Development and prognostic relevance of a histologic grading and staging system for #alcohol-related #liver disease

The SALVE Histopathology Group (SHG) developed and validated a grading and staging system for the clinical and full histological spectrum of alcohol-related liver disease (ALD) and evaluated its prognostic utility in a multinational cohort of 445 patients.


Methods
SALVE grade was described by semiquantitative scores for steatosis, activity (hepatocellular injury and lobular neutrophils) and cholestasis. The histological diagnosis of steatohepatitis due to ALD (histological ASH, hASH) was based on the presence of hepatocellular ballooning and lobular neutrophils. Fibrosis staging was adapted from the Clinical Research Network staging system for NAFLD and the Laennec staging system and reflects the pattern and extent of ALD fibrosis. There are 7 SALVE fibrosis stages (SFS) ranging from no fibrosis to severe cirrhosis.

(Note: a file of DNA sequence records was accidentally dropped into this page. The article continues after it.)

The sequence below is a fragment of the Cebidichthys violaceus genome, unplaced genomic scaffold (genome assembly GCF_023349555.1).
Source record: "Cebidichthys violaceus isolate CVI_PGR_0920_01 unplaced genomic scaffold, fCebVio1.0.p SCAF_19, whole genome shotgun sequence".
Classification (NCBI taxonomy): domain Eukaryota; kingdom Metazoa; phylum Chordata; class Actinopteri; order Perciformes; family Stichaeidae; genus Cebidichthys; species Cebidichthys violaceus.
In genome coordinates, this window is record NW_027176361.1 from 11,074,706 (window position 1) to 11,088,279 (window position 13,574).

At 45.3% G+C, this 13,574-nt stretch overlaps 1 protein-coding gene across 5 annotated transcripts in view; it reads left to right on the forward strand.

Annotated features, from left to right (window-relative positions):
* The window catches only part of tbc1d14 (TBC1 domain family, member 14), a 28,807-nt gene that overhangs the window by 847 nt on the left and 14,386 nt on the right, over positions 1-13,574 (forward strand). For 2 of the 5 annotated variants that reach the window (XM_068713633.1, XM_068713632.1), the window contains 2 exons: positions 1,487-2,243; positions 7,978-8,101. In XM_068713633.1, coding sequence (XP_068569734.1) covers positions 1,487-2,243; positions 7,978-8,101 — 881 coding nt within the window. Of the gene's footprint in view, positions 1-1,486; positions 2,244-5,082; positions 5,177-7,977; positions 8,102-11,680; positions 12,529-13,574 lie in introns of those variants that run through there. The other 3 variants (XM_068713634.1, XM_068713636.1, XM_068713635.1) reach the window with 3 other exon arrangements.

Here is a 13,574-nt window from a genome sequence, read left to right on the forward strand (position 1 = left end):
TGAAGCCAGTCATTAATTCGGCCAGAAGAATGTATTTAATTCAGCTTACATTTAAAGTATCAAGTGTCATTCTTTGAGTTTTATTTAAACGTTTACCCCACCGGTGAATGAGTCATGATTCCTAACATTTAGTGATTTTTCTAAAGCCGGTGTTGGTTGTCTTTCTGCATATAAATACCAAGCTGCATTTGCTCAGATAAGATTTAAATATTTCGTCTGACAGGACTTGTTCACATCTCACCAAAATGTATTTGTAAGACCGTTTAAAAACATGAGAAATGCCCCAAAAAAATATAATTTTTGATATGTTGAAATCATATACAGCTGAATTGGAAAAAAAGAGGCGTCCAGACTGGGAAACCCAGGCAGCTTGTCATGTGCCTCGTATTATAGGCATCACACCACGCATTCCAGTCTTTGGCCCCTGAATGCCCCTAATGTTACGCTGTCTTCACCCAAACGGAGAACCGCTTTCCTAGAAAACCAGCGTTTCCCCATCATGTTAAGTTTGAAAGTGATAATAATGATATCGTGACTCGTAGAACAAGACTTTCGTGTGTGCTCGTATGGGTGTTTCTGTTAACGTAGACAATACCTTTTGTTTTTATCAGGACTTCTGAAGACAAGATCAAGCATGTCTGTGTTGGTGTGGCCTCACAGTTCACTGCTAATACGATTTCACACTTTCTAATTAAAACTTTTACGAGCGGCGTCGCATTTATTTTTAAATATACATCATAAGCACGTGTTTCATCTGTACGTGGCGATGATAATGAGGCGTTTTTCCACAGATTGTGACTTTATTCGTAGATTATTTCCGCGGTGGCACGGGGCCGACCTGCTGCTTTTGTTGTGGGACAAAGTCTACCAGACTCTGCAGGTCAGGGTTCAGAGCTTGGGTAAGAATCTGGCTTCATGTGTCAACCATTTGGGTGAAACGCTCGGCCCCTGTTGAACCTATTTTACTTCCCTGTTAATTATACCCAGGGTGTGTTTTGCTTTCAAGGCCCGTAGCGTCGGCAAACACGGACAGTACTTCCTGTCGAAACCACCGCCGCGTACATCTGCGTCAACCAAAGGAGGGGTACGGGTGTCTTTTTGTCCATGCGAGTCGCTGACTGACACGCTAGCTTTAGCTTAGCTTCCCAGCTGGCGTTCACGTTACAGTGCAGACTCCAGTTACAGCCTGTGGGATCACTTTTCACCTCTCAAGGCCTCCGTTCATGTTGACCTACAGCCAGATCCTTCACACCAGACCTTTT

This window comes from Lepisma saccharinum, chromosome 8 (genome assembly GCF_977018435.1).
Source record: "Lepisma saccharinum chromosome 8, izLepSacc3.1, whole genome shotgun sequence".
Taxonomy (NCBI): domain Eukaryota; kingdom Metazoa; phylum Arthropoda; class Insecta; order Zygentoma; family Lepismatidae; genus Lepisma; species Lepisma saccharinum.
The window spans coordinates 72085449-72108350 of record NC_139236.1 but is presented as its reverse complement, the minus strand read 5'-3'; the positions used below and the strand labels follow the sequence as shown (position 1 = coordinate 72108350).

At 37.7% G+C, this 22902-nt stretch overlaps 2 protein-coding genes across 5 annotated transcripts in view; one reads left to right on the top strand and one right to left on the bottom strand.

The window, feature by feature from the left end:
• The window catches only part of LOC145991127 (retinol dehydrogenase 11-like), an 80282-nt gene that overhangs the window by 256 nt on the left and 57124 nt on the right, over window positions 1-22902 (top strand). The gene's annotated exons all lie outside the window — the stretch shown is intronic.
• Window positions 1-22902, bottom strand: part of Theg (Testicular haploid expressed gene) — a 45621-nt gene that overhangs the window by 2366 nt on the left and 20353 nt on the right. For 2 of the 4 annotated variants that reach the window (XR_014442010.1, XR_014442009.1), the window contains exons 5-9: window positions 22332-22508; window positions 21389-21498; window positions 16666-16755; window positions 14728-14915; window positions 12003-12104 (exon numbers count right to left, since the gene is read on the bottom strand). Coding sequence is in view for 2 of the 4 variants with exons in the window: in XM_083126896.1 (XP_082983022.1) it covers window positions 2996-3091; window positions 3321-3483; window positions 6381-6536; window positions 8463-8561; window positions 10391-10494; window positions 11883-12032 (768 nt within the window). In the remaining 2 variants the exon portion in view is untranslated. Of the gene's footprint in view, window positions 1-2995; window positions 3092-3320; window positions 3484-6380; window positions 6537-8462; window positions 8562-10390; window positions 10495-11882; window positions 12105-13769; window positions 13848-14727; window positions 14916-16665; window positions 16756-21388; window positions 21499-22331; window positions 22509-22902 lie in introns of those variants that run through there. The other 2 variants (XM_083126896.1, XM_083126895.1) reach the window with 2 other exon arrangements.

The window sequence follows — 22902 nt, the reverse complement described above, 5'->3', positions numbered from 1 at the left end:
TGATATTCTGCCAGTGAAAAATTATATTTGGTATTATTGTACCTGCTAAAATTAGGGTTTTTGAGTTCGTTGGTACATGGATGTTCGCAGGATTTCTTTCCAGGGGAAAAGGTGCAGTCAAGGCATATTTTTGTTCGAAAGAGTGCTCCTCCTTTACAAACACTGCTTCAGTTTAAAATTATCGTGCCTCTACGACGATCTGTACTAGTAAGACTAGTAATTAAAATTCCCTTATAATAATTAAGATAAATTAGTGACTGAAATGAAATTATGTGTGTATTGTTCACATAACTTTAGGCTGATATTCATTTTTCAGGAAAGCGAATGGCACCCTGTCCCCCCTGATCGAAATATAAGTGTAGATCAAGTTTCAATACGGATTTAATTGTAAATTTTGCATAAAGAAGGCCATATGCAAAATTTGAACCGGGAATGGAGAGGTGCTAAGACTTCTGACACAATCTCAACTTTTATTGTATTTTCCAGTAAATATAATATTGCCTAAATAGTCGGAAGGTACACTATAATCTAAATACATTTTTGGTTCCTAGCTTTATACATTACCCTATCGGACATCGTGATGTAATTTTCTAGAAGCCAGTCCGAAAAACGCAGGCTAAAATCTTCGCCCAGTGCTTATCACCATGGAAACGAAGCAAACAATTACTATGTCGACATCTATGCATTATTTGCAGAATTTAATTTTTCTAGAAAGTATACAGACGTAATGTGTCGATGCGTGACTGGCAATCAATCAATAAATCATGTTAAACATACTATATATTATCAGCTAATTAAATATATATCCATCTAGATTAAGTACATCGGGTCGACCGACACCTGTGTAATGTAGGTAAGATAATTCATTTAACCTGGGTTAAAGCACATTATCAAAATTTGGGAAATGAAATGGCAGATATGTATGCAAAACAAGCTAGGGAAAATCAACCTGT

Results
Interobserver ΞΊ-value for each grading and staging parameter was >0.6. In the whole study cohort long-term outcome was associated with activity grade and cholestasis, as well as cirrhosis with very broad septa (severe cirrhosis) (p<0.001 for all parameters). In decompensated ALD, adverse short-term outcome was associated with activity grade, hASH and cholestasis (p=0.038, 0.012 and 0.001, respectively), whereas in compensated ALD, hASH and severe fibrosis/cirrhosis were associated with decompensation-free survival (p=0.011 and 0.001, respectively). On multivariable analysis, severe cirrhosis emerged as an independent histological predictor of long-term survival in the whole study cohort. Severe cirrhosis and hASH were identified as independent predictors of short-term survival in decompensated ALD, and also as independent predictors of decompensation-free survival in compensated ALD.


Conclusion
The SALVE grading and staging system is a reproducible and prognostically relevant method for the histological assessment of disease activity and fibrosis in ALD

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